From Business Week, "Life Among the Ruins":
Stefanos Manos applauds the recent decisions to cut wages and raise taxes but believes more drastic measures are needed. "The average pay is two and a half times the pay in the private sector," he says. In his view, more must be done to create a competitive environment. "In Greece, you cannot rent a little truck to move your refrigerator," Manos says. "Why? To protect the truckers. You have to hire a trucker. You have to get a parking permit. If you sell your house, both parties have to have a lawyer—by law—to participate in the transaction, and they're guaranteed a percentage of it. If I want to give my house to my son, both he and I have to have lawyers. If Coca-Cola (KO) wants to take out an advertisement during a news program on TV, a percentage of it [20 percent] goes toward a pension fund for journalists. They have so much money in there that journalists don't even know or care how much money they have!"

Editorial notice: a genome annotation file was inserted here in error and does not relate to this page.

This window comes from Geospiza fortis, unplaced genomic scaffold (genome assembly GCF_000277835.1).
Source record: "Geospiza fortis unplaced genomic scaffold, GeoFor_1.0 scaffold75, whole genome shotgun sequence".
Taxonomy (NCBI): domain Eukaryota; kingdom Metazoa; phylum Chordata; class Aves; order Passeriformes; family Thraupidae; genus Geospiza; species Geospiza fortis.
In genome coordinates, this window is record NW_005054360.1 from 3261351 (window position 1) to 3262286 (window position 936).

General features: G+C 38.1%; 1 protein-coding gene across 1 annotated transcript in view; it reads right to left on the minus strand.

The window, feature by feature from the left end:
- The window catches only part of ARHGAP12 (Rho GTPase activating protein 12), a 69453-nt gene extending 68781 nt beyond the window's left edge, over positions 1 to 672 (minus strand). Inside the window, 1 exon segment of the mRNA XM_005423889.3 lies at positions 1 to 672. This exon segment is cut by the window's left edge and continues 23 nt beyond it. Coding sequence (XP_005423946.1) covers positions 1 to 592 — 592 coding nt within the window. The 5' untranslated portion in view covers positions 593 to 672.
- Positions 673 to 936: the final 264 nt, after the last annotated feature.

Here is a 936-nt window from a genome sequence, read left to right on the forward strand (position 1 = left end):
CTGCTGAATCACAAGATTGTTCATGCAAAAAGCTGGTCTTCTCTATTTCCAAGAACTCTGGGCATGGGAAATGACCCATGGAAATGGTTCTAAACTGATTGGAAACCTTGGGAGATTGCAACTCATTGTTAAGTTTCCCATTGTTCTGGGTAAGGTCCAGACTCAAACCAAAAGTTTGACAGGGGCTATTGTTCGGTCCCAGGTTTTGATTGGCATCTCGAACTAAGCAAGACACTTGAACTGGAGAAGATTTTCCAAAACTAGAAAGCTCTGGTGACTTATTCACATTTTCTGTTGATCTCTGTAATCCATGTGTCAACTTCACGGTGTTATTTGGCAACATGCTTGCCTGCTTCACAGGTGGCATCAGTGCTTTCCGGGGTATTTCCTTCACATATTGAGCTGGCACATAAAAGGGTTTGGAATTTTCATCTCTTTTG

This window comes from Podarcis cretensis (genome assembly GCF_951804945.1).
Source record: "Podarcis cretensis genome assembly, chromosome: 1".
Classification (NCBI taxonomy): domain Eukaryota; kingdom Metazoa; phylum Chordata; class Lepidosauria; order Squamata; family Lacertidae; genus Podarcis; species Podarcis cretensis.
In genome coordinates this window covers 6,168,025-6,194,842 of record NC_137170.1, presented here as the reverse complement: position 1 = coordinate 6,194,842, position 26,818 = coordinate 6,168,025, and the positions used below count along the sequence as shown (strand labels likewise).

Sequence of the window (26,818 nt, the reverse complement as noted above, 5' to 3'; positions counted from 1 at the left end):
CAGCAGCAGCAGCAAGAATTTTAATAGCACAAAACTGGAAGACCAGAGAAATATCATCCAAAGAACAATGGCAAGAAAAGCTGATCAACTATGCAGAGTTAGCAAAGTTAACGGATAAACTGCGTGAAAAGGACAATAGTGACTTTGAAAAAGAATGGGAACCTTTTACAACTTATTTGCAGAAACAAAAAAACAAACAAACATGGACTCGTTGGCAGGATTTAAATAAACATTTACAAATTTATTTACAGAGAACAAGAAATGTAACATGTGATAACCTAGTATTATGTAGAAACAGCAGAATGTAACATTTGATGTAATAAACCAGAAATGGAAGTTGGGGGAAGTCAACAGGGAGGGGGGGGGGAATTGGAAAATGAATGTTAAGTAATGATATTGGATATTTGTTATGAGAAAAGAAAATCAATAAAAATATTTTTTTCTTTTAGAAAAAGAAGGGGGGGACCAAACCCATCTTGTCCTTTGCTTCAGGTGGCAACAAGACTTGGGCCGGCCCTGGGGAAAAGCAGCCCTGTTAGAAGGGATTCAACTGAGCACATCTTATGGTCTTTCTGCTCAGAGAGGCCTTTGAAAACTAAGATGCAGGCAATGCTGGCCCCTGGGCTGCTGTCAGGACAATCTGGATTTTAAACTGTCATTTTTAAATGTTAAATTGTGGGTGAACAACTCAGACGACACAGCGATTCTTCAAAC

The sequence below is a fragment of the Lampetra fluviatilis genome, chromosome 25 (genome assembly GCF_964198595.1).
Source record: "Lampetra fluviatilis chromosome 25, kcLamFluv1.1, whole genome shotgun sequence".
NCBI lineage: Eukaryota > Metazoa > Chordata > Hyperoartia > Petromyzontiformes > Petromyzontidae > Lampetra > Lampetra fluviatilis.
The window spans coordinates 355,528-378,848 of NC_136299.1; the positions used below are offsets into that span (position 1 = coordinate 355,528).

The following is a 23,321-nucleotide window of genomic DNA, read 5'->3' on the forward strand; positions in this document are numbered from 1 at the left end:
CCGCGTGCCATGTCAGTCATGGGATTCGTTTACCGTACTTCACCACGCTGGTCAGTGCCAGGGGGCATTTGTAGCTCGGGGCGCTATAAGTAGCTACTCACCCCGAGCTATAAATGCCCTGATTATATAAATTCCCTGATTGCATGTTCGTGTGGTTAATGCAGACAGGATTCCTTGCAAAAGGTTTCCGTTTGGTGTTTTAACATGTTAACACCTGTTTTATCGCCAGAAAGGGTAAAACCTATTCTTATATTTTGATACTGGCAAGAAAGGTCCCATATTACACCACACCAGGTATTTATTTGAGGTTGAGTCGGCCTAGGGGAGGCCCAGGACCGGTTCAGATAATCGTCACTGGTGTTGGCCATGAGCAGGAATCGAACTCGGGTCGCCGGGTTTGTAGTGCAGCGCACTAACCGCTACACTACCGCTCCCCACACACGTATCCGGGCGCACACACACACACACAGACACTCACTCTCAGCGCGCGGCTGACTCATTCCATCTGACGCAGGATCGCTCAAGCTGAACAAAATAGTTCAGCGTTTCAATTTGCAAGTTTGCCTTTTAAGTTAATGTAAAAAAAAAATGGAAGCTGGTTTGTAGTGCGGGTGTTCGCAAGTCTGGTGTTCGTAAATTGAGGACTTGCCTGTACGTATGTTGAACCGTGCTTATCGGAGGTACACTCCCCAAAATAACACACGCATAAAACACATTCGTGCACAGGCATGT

". . . a combination of proactive government intervention, education, research, and foreign aid have achieved the near impossible."
Nice refutation by AEI scholar Andrew G. Biggs of a paper making the rounds:
Areleased by the Center for State and Local Government Excellence argues that employees of state and local governments earn salaries and benefits significantly less than similar private-sector workers. But this study omits unfunded pension and retiree health benefits for public-sector workers. Once unfunded promises are included, state and local employees may receive significantly greater total compensation than private-sector workers.